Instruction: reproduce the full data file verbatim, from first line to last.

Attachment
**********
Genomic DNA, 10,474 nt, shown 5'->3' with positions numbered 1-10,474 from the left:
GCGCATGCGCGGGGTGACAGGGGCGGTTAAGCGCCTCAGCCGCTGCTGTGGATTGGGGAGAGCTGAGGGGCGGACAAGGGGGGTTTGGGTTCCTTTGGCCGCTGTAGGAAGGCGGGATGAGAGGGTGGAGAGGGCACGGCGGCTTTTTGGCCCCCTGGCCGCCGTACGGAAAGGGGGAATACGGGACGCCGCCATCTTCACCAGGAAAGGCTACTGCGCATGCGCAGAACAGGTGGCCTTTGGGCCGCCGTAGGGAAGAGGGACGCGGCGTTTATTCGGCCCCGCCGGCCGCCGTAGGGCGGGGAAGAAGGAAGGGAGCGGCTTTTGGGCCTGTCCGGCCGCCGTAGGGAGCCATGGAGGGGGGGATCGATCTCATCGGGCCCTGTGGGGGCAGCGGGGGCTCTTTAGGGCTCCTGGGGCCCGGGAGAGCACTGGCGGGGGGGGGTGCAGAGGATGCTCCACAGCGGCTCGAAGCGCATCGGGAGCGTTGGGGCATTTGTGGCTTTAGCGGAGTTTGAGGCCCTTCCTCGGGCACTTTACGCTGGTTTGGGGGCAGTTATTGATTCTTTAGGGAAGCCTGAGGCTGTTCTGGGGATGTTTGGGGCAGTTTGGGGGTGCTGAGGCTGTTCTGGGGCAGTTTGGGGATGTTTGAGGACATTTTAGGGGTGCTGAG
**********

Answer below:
Genomic DNA, 10,474 nt, shown 5'->3' with positions numbered 1-10,474 from the left:
GCGCATGCGCGGGGTGACAGGGGCGGTTAAGCGCCTCAGCCGCTGCTGTGGATTGGGGAGAGCTGAGGGGCGGACAAGGGGGGTTTGGGTTCCTTTGGCCGCTGTAGGAAGGCGGGATGAGAGGGTGGAGAGGGCACGGCGGCTTTTTGGCCCCCTGGCCGCCGTACGGAAAGGGGGAATACGGGACGCCGCCATCTTCACCAGGAAAGGCTACTGCGCATGCGCAGAACAGGTGGCCTTTGGGCCGCCGTAGGGAAGAGGGACGCGGCGTTTATTCGGCCCCGCCGGCCGCCGTAGGGCGGGGAAGAAGGAAGGGAGCGGCTTTTGGGCCTGTCCGGCCGCCGTAGGGAGCCATGGAGGGGGGGATCGATCTCATCGGGCCCTGTGGGGGCAGCGGGGGCTCTTTAGGGCTCCTGGGGCCCGGGAGAGCACTGGCGGGGGGGGGTGCAGAGGATGCTCCACAGCGGCTCGAAGCGCATCGGGAGCGTTGGGGCATTTGTGGCTTTAGCGGAGTTTGAGGCCCTTCCTCGGGCACTTTACGCTGGTTTGGGGGCAGTTATTGATTCTTTAGGGAAGCCTGAGGCTGTTCTGGGGATGTTTGGGGCAGTTTGGGGGTGCTGAGGCTGTTCTGGGGCAGTTTGGGGATGTTTGAGGACATTTTAGGGGTGCTGAG